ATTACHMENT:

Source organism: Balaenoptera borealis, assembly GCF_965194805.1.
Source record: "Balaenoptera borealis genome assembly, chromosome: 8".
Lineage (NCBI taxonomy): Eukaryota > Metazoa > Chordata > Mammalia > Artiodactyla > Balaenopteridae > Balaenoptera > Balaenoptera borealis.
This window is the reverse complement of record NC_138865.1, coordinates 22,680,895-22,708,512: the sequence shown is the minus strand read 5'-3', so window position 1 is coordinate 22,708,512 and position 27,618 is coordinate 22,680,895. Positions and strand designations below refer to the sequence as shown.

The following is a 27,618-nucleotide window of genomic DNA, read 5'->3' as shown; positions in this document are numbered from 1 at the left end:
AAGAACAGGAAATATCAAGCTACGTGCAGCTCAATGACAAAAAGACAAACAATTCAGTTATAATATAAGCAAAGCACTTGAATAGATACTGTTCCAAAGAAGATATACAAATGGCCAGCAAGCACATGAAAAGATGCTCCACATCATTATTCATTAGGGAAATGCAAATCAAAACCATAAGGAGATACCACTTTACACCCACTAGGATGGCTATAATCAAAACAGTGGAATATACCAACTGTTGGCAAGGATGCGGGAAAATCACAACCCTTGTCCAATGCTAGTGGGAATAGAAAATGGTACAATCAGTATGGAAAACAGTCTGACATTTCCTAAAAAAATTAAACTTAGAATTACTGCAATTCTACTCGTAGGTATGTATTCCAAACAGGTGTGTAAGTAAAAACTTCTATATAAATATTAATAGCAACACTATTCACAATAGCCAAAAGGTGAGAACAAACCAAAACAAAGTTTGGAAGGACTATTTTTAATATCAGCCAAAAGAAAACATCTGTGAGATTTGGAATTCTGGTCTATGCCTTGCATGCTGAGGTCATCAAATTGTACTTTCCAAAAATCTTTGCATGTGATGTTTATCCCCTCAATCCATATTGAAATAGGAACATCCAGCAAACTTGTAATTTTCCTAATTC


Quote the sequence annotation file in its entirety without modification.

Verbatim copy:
Source organism: Balaenoptera borealis, assembly GCF_965194805.1.
Source record: "Balaenoptera borealis genome assembly, chromosome: 8".
Lineage (NCBI taxonomy): Eukaryota > Metazoa > Chordata > Mammalia > Artiodactyla > Balaenopteridae > Balaenoptera > Balaenoptera borealis.
This window is the reverse complement of record NC_138865.1, coordinates 22,680,895-22,708,512: the sequence shown is the minus strand read 5'-3', so window position 1 is coordinate 22,708,512 and position 27,618 is coordinate 22,680,895. Positions and strand designations below refer to the sequence as shown.

The following is a 27,618-nucleotide window of genomic DNA, read 5'->3' as shown; positions in this document are numbered from 1 at the left end:
AAGAACAGGAAATATCAAGCTACGTGCAGCTCAATGACAAAAAGACAAACAATTCAGTTATAATATAAGCAAAGCACTTGAATAGATACTGTTCCAAAGAAGATATACAAATGGCCAGCAAGCACATGAAAAGATGCTCCACATCATTATTCATTAGGGAAATGCAAATCAAAACCATAAGGAGATACCACTTTACACCCACTAGGATGGCTATAATCAAAACAGTGGAATATACCAACTGTTGGCAAGGATGCGGGAAAATCACAACCCTTGTCCAATGCTAGTGGGAATAGAAAATGGTACAATCAGTATGGAAAACAGTCTGACATTTCCTAAAAAAATTAAACTTAGAATTACTGCAATTCTACTCGTAGGTATGTATTCCAAACAGGTGTGTAAGTAAAAACTTCTATATAAATATTAATAGCAACACTATTCACAATAGCCAAAAGGTGAGAACAAACCAAAACAAAGTTTGGAAGGACTATTTTTAATATCAGCCAAAAGAAAACATCTGTGAGATTTGGAATTCTGGTCTATGCCTTGCATGCTGAGGTCATCAAATTGTACTTTCCAAAAATCTTTGCATGTGATGTTTATCCCCTCAATCCATATTGAAATAGGAACATCCAGCAAACTTGTAATTTTCCTAATTC